#24 6 months ago

Blondie!

#25 6 months ago
Quoted from AlexF:

I've almost always gone over all the switches. Tighten the stacks, clean switches and as Zacaj says adjust only where needed. Most switches won't need adjustment but it's good to check. I know the Night Rider I am currently working on has a bunch of drop target switches that aren't making contact in either position. I may as well correct that before I fire it up for the first game.
I sort of understand when some guys advise against cleaning and adjusting them all. if you're a novice you can really hose things up. Realistically though I've never had this process cause more issues. It generally clears most things up. When you inspect everything you find disconnected wires, worn parts, broken switches, hacks and debris lying around that can cause a short. Sometimes a game will generally work with issues that can be corrected before it causes a bigger problem.

I generally clean and adjust every contact when picking up a new EM, its not for everyone though. It takes some practice and experience to "get it right" and Gottlieb's in particular can be problematic with their short contact arms.

Generally once you get it right they are trouble free assuming they get used on a regular basis.

#26 6 months ago

I find when playing with multiple people EMs are perfect. This is especially true if some of the players are not great players.
Most of the time, EMs do not have long ball times. Short ball times mean everybody gets to play. EM rules are easy to understand.
They are fairly easy to work on and very forgiving. After a proper cleaning and adjusting, they are very low maintenance and extremely reliable.

#27 6 months ago
Quoted from zacaj:

You should, at a minimum, inspect every switch if you want a reliable machine. If it has good wiping motion, then don't adjust it. If it's barely making contact or not making contact, adjust it to work properly. I always give every contact at least a single quick brush with a file or something. I've had too many machines that weren't working because only a pin prick of material was actually making contact, and then a random bit of dust floated in. A good blow of compressed air would probably work too... High action switches like the ones in the score relays should probably be thoroughly cleaned though, imo.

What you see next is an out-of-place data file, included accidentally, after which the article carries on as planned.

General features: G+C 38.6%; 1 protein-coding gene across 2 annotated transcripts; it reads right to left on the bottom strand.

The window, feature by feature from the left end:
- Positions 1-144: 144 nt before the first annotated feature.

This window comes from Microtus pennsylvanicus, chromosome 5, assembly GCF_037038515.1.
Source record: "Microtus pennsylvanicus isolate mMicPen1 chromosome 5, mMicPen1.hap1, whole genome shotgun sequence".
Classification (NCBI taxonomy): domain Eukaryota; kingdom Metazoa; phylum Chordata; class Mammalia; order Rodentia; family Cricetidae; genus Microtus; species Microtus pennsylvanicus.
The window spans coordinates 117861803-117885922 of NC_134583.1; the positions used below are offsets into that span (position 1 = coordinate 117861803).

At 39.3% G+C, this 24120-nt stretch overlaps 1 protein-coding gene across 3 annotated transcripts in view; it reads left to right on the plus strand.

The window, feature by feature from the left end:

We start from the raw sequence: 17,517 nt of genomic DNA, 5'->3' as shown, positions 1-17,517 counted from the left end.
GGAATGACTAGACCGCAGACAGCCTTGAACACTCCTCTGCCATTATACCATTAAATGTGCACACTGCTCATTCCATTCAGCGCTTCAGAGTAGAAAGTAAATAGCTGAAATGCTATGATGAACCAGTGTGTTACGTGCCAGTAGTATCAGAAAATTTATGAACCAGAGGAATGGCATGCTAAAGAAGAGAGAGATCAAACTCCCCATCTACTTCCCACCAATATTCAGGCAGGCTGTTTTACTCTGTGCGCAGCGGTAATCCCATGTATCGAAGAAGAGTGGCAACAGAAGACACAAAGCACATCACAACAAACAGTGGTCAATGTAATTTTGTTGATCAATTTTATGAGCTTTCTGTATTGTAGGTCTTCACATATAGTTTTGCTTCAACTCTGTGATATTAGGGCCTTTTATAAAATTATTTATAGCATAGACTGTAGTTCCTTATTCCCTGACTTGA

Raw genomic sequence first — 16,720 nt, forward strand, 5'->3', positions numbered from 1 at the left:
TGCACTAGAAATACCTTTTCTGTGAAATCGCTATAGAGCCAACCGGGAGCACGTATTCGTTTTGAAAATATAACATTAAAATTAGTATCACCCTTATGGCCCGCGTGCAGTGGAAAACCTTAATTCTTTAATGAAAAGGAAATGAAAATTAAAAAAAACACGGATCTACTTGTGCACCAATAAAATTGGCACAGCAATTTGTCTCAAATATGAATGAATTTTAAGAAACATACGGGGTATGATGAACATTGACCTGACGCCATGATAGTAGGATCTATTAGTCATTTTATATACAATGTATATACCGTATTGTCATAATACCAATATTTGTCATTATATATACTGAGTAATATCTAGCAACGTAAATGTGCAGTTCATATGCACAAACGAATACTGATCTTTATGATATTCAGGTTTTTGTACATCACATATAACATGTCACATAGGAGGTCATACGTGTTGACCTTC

Okay, but the OP is asking about his first EM. There are dozens of posts from first time EM owners who did just what you describe and come here for help when a sort of working machine now does nothing.

Context matters!

#28 6 months ago
Quoted from F-14Pin:

I'm on the hunt for two Pins and given how spendy the Alpha-Numeric and DMD Pins are I'm thinking maybe one of those needs to be a EM Pin to keep the cost down. It would need to be a Space (NASA) related Pin as I'm in Huntsville AL and my room theme is Movie/Space related.
Anyway, I can tinker with these machines but know nothing about the EM stuff other than what I have read. Are they worth buying if they come as "needs some work" or doesn't power on.
Dennis

You’re making a great choice by getting an EM. Every once in a while I go over to the other forums on this site and I can’t believe the prices people pay for modern machines. I definitely could not afford to be in that hobby!

Like many have already said, the 70s Williams games are great starter machines and intuitive. They also seem to hold their value if you can get them reasonable enough (<$1k). I say go for it!

#29 6 months ago

In for a penny in for a pound. I committed to buying the Capt Fantastic Pin today and will pick it up next weekend. It's an early (non-censored) Pin that is complete except for the playfield glass and lock-down bar. I think it will clean up and be a presentable Pin, it does power up so it's not totally dead.

I could be buying a pig in a poke but I think for the entry cost this will be a good EM learning machine.

Capt Fantasic (resized).jpg
#30 6 months ago

Now you’re talking! Congrats!

#31 6 months ago

Alright! 4 score reels to deal with! My first EM was a non working Space Mission so I know the fun!

Good Luck! Post a thread if you have issues but honestly the best resource on Pinside is the EM tech section.

#32 6 months ago

Nice deal. Get it working/cleaned up it could be worth 800 to 1000.

#33 6 months ago
Quoted from F-14Pin: